By Paul Vieira


OTTAWA--Canada said Friday it would extend a ban on entry by tourists into the country, including along the U.S.-Canada border, until July 21, while indicating it is preparing to relax travel restrictions for fully vaccinated citizens.

Further information on new guidelines for fully vaccinated Canadian citizens, permanent residents and others allowed to enter Canada will be provided Monday, said the country's public safety minister, Bill Blair.

On his official Twitter account, Mr. Blair said the move to extend the ban on entry via the U.S.-Canada land border was done in coordination with Washington. U.S. officials didn't respond to requests for comment.

The current 30-day ban prohibiting nonessential visitors from crossing at the U.S.-Canada land border was set to expire Monday at midnight.

After a slow start, Canada has made significant progress on the vaccination front. Two-thirds of Canadians now have at least one dose of a Covid-19 vaccine--ahead of the U.K. and U.S.--and 15% are fully vaccinated, according to University of Oxford's Our World in Data. Case counts in Canada have sharply dropped since a peak in mid-April from a third wave of infections.

At a press conference, Canadian Prime Minister Justin Trudeau said the extended ban on nonessential travel at the land border was necessary, as Canada has yet to meet its target of 75% vaccinated with one dose and 20% with a second dose.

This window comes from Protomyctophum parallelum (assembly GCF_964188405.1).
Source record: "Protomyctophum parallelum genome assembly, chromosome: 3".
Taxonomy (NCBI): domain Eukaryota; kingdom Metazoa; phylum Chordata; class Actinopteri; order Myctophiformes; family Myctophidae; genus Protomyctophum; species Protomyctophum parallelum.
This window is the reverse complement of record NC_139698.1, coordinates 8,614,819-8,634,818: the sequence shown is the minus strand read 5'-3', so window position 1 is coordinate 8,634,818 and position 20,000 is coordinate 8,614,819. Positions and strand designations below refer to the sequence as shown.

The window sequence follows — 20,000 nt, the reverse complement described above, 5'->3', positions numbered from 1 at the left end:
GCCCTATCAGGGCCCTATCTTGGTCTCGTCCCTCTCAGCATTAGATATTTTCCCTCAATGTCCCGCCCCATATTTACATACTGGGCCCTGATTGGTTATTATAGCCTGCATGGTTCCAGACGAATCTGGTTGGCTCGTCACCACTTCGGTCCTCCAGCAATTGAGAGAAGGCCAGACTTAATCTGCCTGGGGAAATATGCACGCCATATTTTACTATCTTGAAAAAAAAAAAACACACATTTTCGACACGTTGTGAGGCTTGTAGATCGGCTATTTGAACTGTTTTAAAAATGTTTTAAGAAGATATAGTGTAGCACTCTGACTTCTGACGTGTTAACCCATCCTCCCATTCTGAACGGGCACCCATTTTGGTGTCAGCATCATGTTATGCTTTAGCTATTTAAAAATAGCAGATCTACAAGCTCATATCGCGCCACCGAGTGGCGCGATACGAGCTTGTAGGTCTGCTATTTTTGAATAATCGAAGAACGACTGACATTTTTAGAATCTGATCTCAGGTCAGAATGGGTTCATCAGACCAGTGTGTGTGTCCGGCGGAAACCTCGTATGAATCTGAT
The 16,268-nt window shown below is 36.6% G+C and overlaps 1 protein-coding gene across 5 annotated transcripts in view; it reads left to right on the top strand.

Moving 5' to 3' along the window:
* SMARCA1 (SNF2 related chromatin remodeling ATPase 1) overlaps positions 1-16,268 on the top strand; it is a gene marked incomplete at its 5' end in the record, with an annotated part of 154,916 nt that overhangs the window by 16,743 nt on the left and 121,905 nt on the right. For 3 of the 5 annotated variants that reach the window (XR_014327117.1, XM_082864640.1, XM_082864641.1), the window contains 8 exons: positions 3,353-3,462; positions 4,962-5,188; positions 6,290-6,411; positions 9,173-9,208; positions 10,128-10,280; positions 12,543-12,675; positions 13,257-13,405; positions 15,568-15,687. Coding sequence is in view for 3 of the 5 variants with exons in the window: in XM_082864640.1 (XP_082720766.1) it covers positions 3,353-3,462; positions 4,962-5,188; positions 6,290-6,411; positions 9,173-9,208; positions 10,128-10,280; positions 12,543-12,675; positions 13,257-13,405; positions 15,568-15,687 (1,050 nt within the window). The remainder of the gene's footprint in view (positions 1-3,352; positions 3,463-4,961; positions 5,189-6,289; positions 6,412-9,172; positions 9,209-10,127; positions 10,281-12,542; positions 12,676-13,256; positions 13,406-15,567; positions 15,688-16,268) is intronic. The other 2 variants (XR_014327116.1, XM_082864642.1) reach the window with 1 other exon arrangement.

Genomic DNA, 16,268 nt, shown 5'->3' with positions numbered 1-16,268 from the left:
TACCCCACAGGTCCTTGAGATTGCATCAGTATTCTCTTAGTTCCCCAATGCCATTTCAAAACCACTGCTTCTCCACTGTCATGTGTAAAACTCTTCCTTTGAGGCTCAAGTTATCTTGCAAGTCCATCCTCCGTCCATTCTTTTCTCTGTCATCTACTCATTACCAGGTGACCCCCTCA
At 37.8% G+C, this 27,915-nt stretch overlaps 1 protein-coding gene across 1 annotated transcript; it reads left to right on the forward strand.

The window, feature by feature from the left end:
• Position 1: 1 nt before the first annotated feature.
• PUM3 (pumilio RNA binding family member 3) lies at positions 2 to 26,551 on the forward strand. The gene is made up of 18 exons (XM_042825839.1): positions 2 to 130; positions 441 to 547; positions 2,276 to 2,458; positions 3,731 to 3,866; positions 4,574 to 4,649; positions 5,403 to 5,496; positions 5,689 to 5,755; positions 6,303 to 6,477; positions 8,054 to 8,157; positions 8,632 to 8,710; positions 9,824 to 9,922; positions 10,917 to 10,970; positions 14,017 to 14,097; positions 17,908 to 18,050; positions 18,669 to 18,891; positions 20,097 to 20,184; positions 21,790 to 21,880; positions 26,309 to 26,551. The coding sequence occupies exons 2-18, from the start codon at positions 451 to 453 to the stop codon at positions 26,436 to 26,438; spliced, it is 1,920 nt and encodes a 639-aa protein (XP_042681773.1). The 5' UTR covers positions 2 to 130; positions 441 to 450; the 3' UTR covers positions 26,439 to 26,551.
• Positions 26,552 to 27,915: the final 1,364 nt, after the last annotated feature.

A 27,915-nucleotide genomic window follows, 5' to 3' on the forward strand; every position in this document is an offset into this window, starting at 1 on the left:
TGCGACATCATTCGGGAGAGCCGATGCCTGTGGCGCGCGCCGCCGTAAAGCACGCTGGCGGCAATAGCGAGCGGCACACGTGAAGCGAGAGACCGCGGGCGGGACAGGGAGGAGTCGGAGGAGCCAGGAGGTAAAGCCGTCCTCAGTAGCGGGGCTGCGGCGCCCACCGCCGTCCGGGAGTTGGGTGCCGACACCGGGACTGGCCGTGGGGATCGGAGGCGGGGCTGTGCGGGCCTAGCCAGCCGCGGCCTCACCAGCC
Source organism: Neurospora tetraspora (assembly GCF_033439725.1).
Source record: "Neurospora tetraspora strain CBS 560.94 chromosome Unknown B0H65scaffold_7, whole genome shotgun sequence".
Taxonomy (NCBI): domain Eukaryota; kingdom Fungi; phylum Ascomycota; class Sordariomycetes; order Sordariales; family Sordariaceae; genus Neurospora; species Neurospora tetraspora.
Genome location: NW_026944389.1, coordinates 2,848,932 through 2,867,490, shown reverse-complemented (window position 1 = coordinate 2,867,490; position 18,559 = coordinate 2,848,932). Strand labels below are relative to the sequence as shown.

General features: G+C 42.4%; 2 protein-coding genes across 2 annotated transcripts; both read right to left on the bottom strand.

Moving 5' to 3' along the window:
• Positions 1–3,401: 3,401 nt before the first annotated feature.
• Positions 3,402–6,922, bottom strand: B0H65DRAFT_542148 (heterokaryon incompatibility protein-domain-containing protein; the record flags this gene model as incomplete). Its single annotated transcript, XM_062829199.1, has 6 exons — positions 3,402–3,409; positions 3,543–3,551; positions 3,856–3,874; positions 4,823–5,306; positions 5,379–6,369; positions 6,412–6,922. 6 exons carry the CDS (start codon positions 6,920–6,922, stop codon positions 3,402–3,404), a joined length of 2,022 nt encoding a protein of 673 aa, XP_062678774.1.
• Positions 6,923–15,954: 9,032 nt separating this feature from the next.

"We are looking forward to getting back to normal as quickly as possible, but we're not out of this pandemic yet," Mr. Trudeau said, adding Canada will proceed with a phased-in approach toward relaxing border restrictions.

Mr. Trudeau said the government would be easing some restrictions pertaining to fully vaccinated Canadians. However, he warned it is still possible for fully-vaccinated people to spread the virus to the unvaccinated after returning from abroad.

"We have to really make sure that not only people who are fully vaccinated can travel but that the community to which they will return are not at risk," he said.

Senior U.S. lawmakers, such as Senate Majority Leader Chuck Schumer (D., N.Y.), and members of Congress have been critical of Canada's reluctance to reopen the border to visitors. Some members of Mr. Trudeau's Liberal Party caucus are also signaling frustration.

Business Council of Canada, a lobby group representing the country's blue-chip chief executives, said it was disappointed with the Liberal government's decision. "Canadians need a clearly articulated plan to reopen the border safely so that friends and families can be reunited and businesses can welcome back travellers," the council said in a statement.


Write to Paul Vieira at


(END) Dow Jones Newswires

June 18, 2021 13:25 ET (17:25 GMT)

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